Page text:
If the start of spring break is any indication — when an average of more than a million fliers a day passed through security at U.S. airports — domestic summer travel is poised to pop.
Airlines have been expanding their route networks, especially in vacation destinations, as competition for leisure travelers heats up. Leisure travelers are expected to lead the recovery as business travel continues to lag.
Here are five things we know about flying this summer.
The skies will be busier, the planes fuller
According to the airline industry group Airlines for America, passenger volume on U.S. carriers was down 53 percent in mid-March compared to pre-Covid-19 levels, but up from the darkest days of the pandemic, when it bottomed out below 90 percent.
With the soft bounce, only Delta Air Lines has continued to block middle seats through April. It would not comment on an extension. (Alaska Airlines is keeping middle seats open in its Premium Class through May 31).
Global Business Travel Association doesn’t expect a full business travel recovery before 2025.
The expansion of low-cost carriers during the pandemic is likely to keep prices down.
“Leisure low-cost carriers will be back to 2019 levels this summer, maybe even a little bit higher,” said Savanthi Syth, an airline analyst at Raymond James & Associates.
Southwest Airlines plans to begin service to Myrtle Beach, S.C., this summer, one of 17 destinations it has added or announced in the pandemic, including Palm Springs, Calif., and Bozeman, Mont.
Spirit Airlines is adding St. Louis, Mo., and Milwaukee. Shortly after Feb. 23, when Spirit announced it would serve Louisville, Ky., a Hopper survey found competing fares from Louisville to Las Vegas went from $330 to $225 round-trip.
Breeze Airways and Avelo Airlines, expected to launch this year. “The more low-fare airlines, the more low-fare seats available to the public, not just on these airlines, but on carriers that compete with them.”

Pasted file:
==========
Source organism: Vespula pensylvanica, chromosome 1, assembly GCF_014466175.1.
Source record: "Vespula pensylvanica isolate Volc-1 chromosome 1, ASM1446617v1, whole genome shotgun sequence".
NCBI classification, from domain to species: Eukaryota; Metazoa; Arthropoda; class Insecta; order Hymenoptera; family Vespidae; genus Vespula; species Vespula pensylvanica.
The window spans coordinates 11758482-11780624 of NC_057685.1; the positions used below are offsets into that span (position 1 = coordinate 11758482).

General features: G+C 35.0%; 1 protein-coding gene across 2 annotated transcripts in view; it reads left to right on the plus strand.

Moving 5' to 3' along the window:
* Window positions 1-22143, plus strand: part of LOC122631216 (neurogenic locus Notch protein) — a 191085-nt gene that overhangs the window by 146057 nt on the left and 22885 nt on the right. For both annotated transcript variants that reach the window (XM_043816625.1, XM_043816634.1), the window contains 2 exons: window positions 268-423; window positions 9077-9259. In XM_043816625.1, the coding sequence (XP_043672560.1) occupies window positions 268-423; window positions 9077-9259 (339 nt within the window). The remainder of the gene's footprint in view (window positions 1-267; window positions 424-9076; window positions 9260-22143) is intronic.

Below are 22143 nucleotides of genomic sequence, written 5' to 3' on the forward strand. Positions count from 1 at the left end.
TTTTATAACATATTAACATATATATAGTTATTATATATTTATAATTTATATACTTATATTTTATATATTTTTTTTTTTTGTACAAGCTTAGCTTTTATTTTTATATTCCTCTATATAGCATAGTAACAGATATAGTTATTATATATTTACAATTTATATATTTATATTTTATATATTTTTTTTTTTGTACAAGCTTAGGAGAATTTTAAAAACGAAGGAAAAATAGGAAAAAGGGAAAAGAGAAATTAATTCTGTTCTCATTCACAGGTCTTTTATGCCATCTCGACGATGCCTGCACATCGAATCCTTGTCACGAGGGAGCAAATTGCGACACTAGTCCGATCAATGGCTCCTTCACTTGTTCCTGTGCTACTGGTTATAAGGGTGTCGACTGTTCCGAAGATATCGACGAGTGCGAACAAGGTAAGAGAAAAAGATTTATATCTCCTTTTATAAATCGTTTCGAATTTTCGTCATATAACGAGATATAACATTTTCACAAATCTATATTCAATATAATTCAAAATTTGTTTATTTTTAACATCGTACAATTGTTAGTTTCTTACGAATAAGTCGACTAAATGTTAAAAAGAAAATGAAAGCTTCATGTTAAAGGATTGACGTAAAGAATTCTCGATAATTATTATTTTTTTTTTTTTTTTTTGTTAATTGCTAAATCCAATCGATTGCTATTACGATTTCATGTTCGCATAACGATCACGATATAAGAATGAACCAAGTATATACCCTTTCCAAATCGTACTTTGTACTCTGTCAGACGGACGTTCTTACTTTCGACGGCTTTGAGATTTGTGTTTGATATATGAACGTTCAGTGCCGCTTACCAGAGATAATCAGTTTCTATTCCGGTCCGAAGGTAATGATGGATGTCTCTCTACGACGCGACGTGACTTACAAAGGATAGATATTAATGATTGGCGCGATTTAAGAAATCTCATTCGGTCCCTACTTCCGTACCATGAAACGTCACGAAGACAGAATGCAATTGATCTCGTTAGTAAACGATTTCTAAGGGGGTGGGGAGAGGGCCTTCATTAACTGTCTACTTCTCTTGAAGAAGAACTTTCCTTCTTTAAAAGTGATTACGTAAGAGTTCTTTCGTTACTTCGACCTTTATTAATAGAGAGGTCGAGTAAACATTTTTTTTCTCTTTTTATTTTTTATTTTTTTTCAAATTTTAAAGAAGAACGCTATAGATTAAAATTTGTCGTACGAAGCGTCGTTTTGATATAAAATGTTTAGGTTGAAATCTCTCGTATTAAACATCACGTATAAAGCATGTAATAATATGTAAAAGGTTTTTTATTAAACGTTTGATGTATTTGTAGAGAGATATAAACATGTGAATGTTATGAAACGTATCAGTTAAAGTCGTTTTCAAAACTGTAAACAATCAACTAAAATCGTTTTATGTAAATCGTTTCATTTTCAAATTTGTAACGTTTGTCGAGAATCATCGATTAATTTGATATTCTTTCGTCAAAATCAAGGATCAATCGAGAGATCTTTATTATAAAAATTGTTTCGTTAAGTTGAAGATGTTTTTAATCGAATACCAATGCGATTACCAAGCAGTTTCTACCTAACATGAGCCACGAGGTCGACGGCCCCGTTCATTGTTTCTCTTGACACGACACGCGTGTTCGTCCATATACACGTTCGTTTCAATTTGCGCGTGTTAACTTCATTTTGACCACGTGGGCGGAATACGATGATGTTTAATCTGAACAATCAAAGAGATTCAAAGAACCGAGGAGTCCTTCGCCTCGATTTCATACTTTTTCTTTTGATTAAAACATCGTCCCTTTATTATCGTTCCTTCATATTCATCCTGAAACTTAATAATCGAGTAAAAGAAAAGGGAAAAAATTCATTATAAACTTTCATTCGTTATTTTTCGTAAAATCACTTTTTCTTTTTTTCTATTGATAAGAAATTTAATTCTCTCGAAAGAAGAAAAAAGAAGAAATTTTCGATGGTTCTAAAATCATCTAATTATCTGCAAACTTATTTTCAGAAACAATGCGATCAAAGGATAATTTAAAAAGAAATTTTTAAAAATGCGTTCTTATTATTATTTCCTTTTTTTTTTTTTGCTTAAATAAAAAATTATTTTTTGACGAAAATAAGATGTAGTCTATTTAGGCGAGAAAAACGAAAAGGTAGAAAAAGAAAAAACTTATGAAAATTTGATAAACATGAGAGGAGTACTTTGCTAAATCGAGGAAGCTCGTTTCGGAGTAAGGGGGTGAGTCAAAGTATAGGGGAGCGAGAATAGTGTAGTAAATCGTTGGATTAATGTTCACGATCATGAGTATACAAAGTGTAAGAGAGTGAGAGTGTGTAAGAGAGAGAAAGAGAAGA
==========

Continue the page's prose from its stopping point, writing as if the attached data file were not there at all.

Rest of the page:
Flexible terms will tighten, as voucher dates loosen
During the pandemic, most airlines eliminated their cancellation and change fees (though Southwest never charged them), but the rules are changing for some of the cheapest fares.
By April, basic economy tickets at American and Delta will become nonrefundable and nonchangeable, as they were before the pandemic. United said it hasn’t decided whether to extend the waiver on basic fares past March 31.
Beginning April 1, JetBlue passengers buying the carrier’s basic fare will be subject to change and cancellation fees.
Ultra-low-cost carriers are also ditching waivers. Spirit is suspending fees on tickets booked only through the end of March. After March 31, change fees at Frontier Airlines will range from zero to $59, depending on when a ticket is changed.
Many travelers who had to cancel their plans since the pandemic have received vouchers for use on future flights that normally expire after a year. A study by TripActions, a business travel management company, found that 55 percent of vouchers for unused tickets will expire in 2021, and 45 percent in 2022.
The fight for refunds from pandemic-related cancellations continues. This month, Consumer Reports and U.S. Public Interest Research Group sent a letter to 10 airlines demanding refunds if requested — citing the nearly 90,000 refund complaints received by the U.S. Department of Transportation in 2020, representing 87 percent of all complaints about airlines — and an extension of voucher expirations to the end of 2022.